Dream Bigger: Radically Democratic Education

There is a lot of conversation among democratic education practitioners about how democratic should a school be. The dilemma for me is that a lot of these conversations reflect ideas about participatory democracy in schools that no fewer than 80 years old (thanks A.S. Neill).  In this time of technological revolution we need a real educational transformation that will usher in radical democracy throughout our society! Here are some examples:
  1. Create Democratic School Cultures. This means no more student councils. All students in all grades in all schools need to experience democracy as a practical, tangible activity within their daily educational experience, without the tokenistic gesture of representation and the passive activity of voting being at the middle of their day. Instead, concrete experiences of dialogue, peer-driven conflict resolution and interactive learning conducted within a democratic culture and education can serve as the decision-making aparati apparently provided by student councils. 
  2. No More Tokenism. There should be no single seats for high school students on building-, district-, or state-level committees. Instead, all school committees at all levels should be operated in a way that deliberately engages students as equal partners, including using meeting techniques that are engaging, and having equitable positions on those committees, including numbers and representative power.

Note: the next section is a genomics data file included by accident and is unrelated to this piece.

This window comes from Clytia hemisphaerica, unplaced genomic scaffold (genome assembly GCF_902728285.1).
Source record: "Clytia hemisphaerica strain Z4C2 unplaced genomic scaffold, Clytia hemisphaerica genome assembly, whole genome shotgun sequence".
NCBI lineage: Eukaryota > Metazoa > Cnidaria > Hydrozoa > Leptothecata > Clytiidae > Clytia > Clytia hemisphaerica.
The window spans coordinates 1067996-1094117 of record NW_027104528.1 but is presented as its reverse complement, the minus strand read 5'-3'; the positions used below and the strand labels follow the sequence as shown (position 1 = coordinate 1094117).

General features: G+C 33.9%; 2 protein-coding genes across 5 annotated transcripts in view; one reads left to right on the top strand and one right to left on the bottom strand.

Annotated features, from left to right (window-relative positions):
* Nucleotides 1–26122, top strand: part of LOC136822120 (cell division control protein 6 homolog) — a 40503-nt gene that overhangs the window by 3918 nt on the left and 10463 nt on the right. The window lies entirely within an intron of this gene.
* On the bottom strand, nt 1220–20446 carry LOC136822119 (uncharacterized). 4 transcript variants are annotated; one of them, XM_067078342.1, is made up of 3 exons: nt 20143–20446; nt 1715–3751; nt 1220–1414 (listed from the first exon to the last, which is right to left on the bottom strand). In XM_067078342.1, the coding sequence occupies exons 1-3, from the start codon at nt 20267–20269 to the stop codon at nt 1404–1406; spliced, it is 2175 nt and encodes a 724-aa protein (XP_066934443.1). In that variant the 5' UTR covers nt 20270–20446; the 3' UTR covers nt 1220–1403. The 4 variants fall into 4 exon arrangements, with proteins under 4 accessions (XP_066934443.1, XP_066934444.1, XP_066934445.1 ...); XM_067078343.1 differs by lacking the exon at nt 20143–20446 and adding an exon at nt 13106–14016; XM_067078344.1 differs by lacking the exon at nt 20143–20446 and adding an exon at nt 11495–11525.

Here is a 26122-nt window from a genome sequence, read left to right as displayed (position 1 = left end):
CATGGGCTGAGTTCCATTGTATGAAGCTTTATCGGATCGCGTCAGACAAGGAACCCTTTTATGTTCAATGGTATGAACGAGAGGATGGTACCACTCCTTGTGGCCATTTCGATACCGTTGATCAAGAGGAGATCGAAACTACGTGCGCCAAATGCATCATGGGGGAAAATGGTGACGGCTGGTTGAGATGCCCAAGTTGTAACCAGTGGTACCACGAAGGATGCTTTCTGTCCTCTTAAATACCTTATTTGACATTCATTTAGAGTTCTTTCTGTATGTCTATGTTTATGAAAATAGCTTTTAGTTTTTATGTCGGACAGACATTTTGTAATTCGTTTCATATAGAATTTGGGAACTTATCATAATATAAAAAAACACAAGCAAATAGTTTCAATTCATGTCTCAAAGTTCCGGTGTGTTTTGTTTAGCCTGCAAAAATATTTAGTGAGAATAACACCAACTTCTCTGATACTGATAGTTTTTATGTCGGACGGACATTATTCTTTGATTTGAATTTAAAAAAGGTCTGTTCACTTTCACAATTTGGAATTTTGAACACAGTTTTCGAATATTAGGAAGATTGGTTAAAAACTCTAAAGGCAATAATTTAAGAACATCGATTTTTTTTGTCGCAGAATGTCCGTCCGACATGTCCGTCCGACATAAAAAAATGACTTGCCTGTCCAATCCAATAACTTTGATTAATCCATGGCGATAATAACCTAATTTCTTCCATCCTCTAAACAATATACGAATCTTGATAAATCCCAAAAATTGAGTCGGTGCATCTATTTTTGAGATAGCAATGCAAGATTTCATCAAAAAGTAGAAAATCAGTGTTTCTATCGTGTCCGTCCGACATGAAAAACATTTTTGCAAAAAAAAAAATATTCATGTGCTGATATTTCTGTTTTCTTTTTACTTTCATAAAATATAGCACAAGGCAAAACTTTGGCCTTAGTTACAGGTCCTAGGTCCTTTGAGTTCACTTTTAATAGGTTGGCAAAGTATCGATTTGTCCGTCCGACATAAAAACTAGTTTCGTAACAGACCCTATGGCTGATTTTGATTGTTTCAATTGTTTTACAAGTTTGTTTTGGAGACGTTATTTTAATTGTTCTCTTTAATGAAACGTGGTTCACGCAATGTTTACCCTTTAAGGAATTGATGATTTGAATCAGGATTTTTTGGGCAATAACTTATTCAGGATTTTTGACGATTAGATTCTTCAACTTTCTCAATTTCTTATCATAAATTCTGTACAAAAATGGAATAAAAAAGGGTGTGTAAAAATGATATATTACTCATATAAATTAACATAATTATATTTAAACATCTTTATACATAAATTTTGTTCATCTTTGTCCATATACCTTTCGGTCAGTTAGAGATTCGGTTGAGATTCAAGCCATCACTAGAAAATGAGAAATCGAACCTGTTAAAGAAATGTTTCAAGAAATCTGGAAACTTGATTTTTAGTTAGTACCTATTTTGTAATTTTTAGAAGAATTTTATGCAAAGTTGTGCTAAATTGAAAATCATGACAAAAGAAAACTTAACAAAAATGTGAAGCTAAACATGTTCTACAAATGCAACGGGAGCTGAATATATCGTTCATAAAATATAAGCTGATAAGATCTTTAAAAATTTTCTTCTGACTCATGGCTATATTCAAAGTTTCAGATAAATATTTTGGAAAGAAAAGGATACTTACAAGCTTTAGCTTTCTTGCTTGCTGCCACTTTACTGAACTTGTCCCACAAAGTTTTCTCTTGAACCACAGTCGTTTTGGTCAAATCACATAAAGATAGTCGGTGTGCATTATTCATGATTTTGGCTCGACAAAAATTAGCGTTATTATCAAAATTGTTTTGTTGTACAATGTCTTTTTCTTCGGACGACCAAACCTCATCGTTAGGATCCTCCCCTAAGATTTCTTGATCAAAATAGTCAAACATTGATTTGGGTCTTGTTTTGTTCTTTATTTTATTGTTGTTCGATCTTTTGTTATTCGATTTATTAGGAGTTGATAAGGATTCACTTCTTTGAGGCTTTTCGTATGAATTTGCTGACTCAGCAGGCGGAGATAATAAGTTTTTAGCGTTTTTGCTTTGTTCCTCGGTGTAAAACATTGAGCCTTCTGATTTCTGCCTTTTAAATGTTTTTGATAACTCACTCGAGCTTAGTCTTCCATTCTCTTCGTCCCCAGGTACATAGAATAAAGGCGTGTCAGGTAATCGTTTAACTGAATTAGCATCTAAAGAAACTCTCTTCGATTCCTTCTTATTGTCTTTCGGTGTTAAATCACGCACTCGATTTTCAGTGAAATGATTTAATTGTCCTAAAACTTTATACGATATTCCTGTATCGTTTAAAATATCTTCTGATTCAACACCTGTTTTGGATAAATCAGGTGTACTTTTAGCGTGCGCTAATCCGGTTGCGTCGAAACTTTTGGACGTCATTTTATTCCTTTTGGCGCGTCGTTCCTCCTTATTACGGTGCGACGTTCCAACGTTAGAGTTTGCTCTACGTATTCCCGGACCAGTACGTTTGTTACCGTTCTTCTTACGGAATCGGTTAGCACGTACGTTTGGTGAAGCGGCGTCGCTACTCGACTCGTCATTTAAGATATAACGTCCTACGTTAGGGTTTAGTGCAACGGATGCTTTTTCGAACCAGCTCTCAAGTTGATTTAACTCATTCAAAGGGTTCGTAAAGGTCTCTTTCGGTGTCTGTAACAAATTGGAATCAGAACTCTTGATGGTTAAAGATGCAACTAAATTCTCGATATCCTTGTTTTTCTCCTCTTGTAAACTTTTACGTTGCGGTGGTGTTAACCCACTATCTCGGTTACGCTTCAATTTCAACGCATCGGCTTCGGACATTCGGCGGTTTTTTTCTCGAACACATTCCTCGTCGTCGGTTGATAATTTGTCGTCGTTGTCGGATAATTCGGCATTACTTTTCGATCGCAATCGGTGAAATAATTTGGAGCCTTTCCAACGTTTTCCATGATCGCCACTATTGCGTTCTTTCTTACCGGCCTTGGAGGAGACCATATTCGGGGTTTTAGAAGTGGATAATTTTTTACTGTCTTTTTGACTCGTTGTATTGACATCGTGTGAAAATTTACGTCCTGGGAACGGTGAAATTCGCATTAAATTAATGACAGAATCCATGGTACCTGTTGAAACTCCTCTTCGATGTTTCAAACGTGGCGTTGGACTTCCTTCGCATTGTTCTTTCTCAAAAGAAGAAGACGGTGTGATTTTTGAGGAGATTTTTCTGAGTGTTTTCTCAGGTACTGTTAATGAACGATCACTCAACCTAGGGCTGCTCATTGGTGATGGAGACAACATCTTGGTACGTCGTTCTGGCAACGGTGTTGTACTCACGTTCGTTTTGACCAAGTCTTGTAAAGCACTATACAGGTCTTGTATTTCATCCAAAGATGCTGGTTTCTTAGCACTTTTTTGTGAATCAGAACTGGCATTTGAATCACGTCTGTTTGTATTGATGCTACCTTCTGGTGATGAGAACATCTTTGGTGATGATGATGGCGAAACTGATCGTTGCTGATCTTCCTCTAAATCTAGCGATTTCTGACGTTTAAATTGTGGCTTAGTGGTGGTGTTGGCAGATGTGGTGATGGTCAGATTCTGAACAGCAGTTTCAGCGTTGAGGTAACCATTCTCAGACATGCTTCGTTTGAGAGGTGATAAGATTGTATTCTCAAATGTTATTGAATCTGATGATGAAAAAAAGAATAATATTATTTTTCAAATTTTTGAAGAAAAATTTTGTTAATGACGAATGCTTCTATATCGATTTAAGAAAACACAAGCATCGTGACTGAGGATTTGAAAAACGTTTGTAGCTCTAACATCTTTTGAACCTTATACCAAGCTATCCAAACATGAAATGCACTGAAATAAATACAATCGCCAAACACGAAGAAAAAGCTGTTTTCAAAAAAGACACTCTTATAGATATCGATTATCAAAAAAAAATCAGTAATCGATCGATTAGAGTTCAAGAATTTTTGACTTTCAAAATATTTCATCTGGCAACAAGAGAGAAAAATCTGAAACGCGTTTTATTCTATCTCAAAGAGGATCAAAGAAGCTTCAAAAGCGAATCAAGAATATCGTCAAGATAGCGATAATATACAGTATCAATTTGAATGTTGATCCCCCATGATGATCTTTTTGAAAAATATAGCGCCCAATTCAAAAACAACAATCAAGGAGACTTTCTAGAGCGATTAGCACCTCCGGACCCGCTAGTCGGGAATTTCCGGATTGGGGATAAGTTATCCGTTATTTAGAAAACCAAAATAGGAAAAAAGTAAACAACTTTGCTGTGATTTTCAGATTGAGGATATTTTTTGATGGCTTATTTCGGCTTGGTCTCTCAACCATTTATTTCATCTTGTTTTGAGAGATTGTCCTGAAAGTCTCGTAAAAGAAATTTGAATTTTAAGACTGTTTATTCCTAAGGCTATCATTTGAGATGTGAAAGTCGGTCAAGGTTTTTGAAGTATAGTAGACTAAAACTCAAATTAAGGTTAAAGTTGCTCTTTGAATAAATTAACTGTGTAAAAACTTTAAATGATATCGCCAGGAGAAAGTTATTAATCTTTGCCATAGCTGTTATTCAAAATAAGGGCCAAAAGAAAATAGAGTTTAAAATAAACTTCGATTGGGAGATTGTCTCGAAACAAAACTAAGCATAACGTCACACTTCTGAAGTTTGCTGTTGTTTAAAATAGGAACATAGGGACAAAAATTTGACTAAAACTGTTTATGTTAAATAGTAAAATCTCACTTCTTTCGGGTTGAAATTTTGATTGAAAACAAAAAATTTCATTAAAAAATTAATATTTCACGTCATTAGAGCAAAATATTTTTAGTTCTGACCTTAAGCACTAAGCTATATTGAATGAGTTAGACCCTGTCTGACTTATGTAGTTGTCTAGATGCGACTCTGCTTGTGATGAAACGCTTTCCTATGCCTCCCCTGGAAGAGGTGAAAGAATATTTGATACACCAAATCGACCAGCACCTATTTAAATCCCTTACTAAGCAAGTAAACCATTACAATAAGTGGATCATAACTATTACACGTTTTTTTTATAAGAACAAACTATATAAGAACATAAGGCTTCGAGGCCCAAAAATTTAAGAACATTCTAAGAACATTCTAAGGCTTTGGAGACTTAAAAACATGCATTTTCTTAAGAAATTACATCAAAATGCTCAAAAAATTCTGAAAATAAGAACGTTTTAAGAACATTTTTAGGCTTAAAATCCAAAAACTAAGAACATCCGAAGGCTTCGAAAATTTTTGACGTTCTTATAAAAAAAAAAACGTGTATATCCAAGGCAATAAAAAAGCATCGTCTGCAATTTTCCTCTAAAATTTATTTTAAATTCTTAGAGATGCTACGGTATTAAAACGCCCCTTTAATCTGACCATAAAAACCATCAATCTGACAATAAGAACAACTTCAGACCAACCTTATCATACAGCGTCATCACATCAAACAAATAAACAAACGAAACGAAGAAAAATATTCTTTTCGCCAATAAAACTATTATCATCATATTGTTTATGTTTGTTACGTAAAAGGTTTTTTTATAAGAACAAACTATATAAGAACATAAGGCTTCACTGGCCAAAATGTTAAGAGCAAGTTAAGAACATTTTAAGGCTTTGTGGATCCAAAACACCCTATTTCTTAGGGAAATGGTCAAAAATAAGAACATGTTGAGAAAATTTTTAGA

3. Student/Adult Courts Rule. When educators learn to use school rules as interactive educative tools for determining social interactions schools can engage students and adults collectively in determining appropriate outcomes for infractions.
  4. Student-Driven Learning. Self-guided educational practices are already the norm in some “alternative” schools; let’s make this practice normative throughout all levels of schools. There is a possibility in the relationships between all students and teachers to actually have all K-12 students design their own individual academic programs, and to utilize those experiences as educational and democratic processes. Rather than seeing this as a situation where adults are “handing over the keys to the car” to a 16-year-old, let’s use student-driven learning in a constructivist fashion from kindergarten forward.